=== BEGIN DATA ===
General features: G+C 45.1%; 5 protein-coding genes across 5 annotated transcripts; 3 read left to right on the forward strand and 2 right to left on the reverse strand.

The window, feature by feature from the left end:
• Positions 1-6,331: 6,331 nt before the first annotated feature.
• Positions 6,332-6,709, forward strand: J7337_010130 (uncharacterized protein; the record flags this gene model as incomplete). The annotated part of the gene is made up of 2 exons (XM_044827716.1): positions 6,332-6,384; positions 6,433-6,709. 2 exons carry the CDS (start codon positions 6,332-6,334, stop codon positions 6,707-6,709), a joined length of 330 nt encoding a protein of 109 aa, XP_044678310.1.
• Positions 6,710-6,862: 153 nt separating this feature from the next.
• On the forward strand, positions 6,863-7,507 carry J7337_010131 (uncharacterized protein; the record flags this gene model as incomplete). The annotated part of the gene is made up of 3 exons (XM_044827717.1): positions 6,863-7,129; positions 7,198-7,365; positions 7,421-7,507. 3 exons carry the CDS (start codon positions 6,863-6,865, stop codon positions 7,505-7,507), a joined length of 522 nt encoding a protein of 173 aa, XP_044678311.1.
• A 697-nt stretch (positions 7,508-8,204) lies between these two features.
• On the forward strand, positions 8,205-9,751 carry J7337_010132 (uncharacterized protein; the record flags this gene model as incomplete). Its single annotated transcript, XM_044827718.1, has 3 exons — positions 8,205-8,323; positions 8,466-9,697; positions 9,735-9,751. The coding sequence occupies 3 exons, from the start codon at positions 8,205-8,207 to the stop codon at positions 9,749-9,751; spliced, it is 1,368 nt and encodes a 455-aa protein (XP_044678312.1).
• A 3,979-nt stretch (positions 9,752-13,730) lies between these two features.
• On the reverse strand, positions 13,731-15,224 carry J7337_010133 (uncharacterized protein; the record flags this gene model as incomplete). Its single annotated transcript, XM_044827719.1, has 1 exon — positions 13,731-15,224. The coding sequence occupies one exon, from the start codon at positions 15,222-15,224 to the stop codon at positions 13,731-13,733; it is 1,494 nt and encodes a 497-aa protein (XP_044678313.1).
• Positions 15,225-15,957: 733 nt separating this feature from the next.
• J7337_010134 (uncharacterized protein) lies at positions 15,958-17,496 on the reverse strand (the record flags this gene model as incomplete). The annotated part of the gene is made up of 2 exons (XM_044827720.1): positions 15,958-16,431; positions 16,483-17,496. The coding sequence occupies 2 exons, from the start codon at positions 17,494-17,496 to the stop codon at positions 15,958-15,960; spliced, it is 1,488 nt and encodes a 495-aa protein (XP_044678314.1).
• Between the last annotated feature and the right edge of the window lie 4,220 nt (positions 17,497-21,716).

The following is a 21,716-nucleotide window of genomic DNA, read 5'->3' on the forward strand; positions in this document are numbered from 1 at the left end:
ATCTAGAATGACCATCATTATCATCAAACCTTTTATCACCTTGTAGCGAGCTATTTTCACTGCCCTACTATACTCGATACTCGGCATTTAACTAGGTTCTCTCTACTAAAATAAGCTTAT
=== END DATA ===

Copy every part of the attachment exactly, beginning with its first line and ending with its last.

General features: G+C 45.1%; 5 protein-coding genes across 5 annotated transcripts; 3 read left to right on the forward strand and 2 right to left on the reverse strand.

The window, feature by feature from the left end:
• Positions 1-6,331: 6,331 nt before the first annotated feature.
• Positions 6,332-6,709, forward strand: J7337_010130 (uncharacterized protein; the record flags this gene model as incomplete). The annotated part of the gene is made up of 2 exons (XM_044827716.1): positions 6,332-6,384; positions 6,433-6,709. 2 exons carry the CDS (start codon positions 6,332-6,334, stop codon positions 6,707-6,709), a joined length of 330 nt encoding a protein of 109 aa, XP_044678310.1.
• Positions 6,710-6,862: 153 nt separating this feature from the next.
• On the forward strand, positions 6,863-7,507 carry J7337_010131 (uncharacterized protein; the record flags this gene model as incomplete). The annotated part of the gene is made up of 3 exons (XM_044827717.1): positions 6,863-7,129; positions 7,198-7,365; positions 7,421-7,507. 3 exons carry the CDS (start codon positions 6,863-6,865, stop codon positions 7,505-7,507), a joined length of 522 nt encoding a protein of 173 aa, XP_044678311.1.
• A 697-nt stretch (positions 7,508-8,204) lies between these two features.
• On the forward strand, positions 8,205-9,751 carry J7337_010132 (uncharacterized protein; the record flags this gene model as incomplete). Its single annotated transcript, XM_044827718.1, has 3 exons — positions 8,205-8,323; positions 8,466-9,697; positions 9,735-9,751. The coding sequence occupies 3 exons, from the start codon at positions 8,205-8,207 to the stop codon at positions 9,749-9,751; spliced, it is 1,368 nt and encodes a 455-aa protein (XP_044678312.1).
• A 3,979-nt stretch (positions 9,752-13,730) lies between these two features.
• On the reverse strand, positions 13,731-15,224 carry J7337_010133 (uncharacterized protein; the record flags this gene model as incomplete). Its single annotated transcript, XM_044827719.1, has 1 exon — positions 13,731-15,224. The coding sequence occupies one exon, from the start codon at positions 15,222-15,224 to the stop codon at positions 13,731-13,733; it is 1,494 nt and encodes a 497-aa protein (XP_044678313.1).
• Positions 15,225-15,957: 733 nt separating this feature from the next.
• J7337_010134 (uncharacterized protein) lies at positions 15,958-17,496 on the reverse strand (the record flags this gene model as incomplete). The annotated part of the gene is made up of 2 exons (XM_044827720.1): positions 15,958-16,431; positions 16,483-17,496. The coding sequence occupies 2 exons, from the start codon at positions 17,494-17,496 to the stop codon at positions 15,958-15,960; spliced, it is 1,488 nt and encodes a 495-aa protein (XP_044678314.1).
• Between the last annotated feature and the right edge of the window lie 4,220 nt (positions 17,497-21,716).

The following is a 21,716-nucleotide window of genomic DNA, read 5'->3' on the forward strand; positions in this document are numbered from 1 at the left end:
ATCTAGAATGACCATCATTATCATCAAACCTTTTATCACCTTGTAGCGAGCTATTTTCACTGCCCTACTATACTCGATACTCGGCATTTAACTAGGTTCTCTCTACTAAAATAAGCTTAT